Ground cherries (Physalis pruinosa) are perhaps one of the least well-known fruits to grow in your garden. These small, yellow berries have a flavor that is similar to pineapple, with a very faint background flavor of tomato. It's often also known as "cape gooseberry" or "husk tomato." It's an annual in areas that experience winter freezes. If you want to grow more fruit in your garden, but don't have the space for trees or large brambles, ground cherries may be just the thing.
Where to Grow Ground Cherries
Ground cherries grow well in any area that has a decently-long growing season, particularly in zones 4 and above. It is not overly picky about its soil, but well-draining soil amended with compost would be ideal. You can grow ground cherries in traditional beds and raised beds, but it also works well in containers. Just make sure the container is at least 8 inches deep to allow for its fairly large root system. Full sun is preferable, but they will produce with a bit of shade as well.
Planting Ground Cherries
Ground cherries should be started from seeds indoors, approximately four to six weeks before your last spring frost date. They can be started in cell packs or soil blocks. They can be slow to germinate, but be patient. Once they get going, they will grow steadily until it's time to start hardening them off. Harden them off and plant them out after danger of frost is past.
Plant your ground cherries 18 to 24 inches apart. You can bury the stems as you would with tomatoes, but this is rarely necessary; ground cherry seedlings tend to be compact and bushy rather than overly tall. They do not need to be staked or caged. As ground cherries grow, they grow wide rather than tall. In general, your ground cherry plants will be about two feet tall, and spread about that much as well.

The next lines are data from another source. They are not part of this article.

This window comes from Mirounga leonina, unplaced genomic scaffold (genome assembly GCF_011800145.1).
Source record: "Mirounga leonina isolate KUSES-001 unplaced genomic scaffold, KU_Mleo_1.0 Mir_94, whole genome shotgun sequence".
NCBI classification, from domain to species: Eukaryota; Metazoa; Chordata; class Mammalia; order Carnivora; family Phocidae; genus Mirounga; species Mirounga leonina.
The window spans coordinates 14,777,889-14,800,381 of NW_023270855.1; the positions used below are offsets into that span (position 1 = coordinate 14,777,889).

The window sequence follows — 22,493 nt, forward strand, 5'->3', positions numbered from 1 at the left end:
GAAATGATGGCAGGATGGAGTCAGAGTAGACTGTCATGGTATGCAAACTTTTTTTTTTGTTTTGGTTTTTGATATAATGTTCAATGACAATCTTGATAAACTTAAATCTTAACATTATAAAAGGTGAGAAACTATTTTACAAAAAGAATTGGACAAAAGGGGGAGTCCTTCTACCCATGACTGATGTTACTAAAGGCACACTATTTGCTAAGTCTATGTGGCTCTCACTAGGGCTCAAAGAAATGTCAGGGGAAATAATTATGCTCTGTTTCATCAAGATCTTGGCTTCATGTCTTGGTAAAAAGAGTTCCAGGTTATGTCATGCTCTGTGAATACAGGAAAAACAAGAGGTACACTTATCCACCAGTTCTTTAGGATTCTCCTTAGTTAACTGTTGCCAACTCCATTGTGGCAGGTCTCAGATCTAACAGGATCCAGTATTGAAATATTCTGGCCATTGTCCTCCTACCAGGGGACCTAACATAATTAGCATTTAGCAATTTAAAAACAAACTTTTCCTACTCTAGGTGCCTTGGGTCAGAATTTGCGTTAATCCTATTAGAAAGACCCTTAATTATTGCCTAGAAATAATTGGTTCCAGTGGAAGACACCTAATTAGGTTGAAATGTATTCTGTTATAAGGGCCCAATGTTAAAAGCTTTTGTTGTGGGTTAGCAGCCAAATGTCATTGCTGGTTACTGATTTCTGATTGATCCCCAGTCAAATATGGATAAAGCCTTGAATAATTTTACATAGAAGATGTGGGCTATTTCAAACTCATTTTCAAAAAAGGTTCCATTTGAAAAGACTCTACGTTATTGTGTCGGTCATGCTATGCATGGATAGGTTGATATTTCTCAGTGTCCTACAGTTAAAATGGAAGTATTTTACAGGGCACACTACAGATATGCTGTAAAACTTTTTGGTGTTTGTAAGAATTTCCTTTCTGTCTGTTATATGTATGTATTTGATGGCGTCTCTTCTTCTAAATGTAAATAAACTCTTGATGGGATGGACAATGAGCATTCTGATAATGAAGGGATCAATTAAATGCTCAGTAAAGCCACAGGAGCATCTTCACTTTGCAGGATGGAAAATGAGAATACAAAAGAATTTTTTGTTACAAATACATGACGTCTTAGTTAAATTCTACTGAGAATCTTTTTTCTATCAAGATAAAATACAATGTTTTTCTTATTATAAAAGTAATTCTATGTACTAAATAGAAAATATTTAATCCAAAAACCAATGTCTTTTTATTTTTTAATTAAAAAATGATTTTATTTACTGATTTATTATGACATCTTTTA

How to Grow Organic Ground Cherries
Ground cherries are almost ridiculously easy to grow. All you need to do is make sure they get regular watering, at least one inch per week. Dry conditions will cause them to drop their blossoms without producing fruit.
Ground cherries produce berries in husks, much like their relatives, tomatillos. Once the husks turn brown and papery, they berries will be ready to harvest. Often, they'll drop off the plant when they're ready, and you can harvest them from the ground around the plants (hence the name, "ground cherries.")
If you are in a short season area and frost is threatening before your ground cherries ripen, you can cover the plants with a floating row cover or bed sheet to buy a few degrees of protection until they ripen. Each plant will produce about one pint of berries throughout the growing season.
Try to pick up fallen fruit often. If left on the ground, it will quickly break down and you'll have ground cherry seedlings popping up everywhere. This isn't necessarily a bad thing, but it is something to keep in mind. It's a good idea to mulch with straw or grass clippings around your plants. Not only will it maintain adequate soil moisture, but it will also make it easier to spot fallen fruit.
Ground Cherry Pests and Problems
Ground cherries are generally not bothered at all by pests and diseases. You may have issues with cutworms when you first plant your seedlings into the garden.
Recommended Ground Cherry Varieties
The most commonly-available variety of ground cherry is the ubiquitous 'Aunt Molly's Ground Cherry.' This is available in most seed catalogs, and, sometimes, in nurseries.